Home Health Leaders Applaud Passage of Medicare Physician Payment Reform Legislation

April 15, 2015
Contact: Ellen Almond

Home Health Leaders Applaud Passage of Medicare Physician Payment Reform Legislation

Medicare reform bill protects vital home health funding for vulnerable seniors living in rural, underserved communities

WASHINGTON - The Partnership for Quality Home Healthcare today commended Congressional leaders for passing the Medicare Access and CHIP Reauthorization Act, legislation to replace Medicare’s Sustainable Growth Rate (SGR) payment formula. Home health leaders support policies that advance value-based payment reforms, moving away from the traditional fee-for-service model.

The legislation includes a key provision to protect access to skilled home healthcare for homebound seniors residing in rural parts of America by extending the Medicare home health rural safeguard. This policy extends an additional three percent payment for home health services provided to rural patients through the end of 2017, which is needed to more fully cover the expenses of providing care in rural communities including higher travel costs.

Home health leaders did express concern, however, that Congress chose to offset a portion of the SGR legislation by cutting payments to Medicare post-acute care services, including home health. The measure limits Medicare reimbursements to home health providers scheduled for 2018 to just one percent. When compared to the typical 3.2 percent annual reimbursement increase, this market basket reduction will result in a cut of $3.4 billion over a 10-year period.

“While we are thankful for the bipartisan solution to permanently repeal SGR that includes the Medicare home health rural safeguard, we are disappointed in the restricted market basket rate for home healthcare,” stated Eric Berger, CEO of the Partnership for Quality Home Healthcare. “Our community has already been subject to a series of cuts in recent years, including the 3.5 annual rebasing cuts that continue to burden quality providers and the frail, elderly Medicare population they serve.”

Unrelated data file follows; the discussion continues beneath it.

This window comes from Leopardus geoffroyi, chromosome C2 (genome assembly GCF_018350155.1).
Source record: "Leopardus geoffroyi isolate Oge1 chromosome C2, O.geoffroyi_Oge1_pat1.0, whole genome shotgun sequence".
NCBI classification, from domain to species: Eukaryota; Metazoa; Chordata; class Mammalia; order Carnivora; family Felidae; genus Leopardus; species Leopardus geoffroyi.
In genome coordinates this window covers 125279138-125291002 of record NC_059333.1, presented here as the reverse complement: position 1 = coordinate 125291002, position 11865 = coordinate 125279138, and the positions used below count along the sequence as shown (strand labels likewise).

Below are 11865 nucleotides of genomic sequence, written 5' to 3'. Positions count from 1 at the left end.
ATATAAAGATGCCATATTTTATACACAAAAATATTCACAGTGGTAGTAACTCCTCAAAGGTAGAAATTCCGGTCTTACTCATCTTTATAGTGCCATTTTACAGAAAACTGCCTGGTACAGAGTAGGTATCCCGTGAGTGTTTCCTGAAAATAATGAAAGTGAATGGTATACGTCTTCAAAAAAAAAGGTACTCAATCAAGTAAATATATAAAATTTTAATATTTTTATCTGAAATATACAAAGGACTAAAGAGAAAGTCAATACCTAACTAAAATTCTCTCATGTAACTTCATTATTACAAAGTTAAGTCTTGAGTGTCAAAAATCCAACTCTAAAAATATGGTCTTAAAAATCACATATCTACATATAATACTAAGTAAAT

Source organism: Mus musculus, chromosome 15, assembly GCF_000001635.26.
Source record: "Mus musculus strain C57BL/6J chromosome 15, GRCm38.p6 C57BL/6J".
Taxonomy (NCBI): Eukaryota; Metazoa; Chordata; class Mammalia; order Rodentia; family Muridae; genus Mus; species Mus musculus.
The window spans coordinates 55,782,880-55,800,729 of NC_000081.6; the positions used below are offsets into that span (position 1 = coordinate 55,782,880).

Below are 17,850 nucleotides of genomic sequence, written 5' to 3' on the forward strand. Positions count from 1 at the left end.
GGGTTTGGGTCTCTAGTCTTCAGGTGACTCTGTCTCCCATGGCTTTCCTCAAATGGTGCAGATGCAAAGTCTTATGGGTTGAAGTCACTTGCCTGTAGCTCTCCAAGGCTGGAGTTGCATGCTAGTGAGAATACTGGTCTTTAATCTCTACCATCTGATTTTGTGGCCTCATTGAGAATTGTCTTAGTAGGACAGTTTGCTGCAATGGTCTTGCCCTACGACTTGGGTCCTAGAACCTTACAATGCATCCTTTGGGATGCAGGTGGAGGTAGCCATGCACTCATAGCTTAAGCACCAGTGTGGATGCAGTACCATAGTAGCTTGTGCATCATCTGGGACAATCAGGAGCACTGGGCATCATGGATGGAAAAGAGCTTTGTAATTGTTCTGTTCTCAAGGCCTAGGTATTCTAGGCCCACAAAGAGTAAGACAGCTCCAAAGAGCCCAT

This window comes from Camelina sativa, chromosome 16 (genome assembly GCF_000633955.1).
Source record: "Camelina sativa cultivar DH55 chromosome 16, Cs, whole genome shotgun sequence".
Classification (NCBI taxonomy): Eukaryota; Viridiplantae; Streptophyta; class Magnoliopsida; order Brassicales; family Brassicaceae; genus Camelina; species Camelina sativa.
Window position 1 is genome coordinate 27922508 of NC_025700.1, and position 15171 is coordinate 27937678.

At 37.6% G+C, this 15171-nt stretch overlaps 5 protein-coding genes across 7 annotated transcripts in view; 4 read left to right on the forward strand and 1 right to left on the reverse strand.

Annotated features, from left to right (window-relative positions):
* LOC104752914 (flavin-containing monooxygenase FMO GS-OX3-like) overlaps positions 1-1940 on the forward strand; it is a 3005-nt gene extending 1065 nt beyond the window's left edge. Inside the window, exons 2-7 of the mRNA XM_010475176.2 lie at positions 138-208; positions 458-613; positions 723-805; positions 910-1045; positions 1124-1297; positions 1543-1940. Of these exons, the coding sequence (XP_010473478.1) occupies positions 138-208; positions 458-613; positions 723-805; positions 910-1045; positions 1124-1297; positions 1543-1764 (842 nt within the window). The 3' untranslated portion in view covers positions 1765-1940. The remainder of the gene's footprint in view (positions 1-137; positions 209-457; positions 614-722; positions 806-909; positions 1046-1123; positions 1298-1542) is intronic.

This additional cut comes on the heels of 4-year, 14 percent rebasing cut to Medicare home health funding that was implemented on January 1, 2014, threatening the jobs of more than 460,000 home health professionals and the skilled care needed for 1.3 million vulnerable home health beneficiaries.

According to Avalere Health, home health seniors are the most vulnerable in the Medicare program, since they are documented as older, poorer, sicker and more likely to be disabled and of an ethnic or racial minority than all other Medicare beneficiary populations. Additionally, home health beneficiaries, the professional caregivers who serve them, and the family members who support them are disproportionately comprised of women.

“To protect homebound home health seniors from any further threats, we encourage Congress to secure savings through value-based purchasing programs that promote coordinated, patient centered care over across-the-board cuts,” added Berger. “The home health community has put forth several proposals to achieve these savings including the Securing Access Via Excellence (SAVE) Medicare Home Health Act.”

The SAVE Medicare Home Health Act would stop the rebasing cut beginning in 2016 and advance sustainable hospital readmission reforms that achieve savings by improving care for Medicare beneficiaries and reducing avoidable hospital readmissions. If enacted into law, the bill would enable millions of seniors to remain in their homes, rather than institutional settings, achieving significant savings for the Medicare program.

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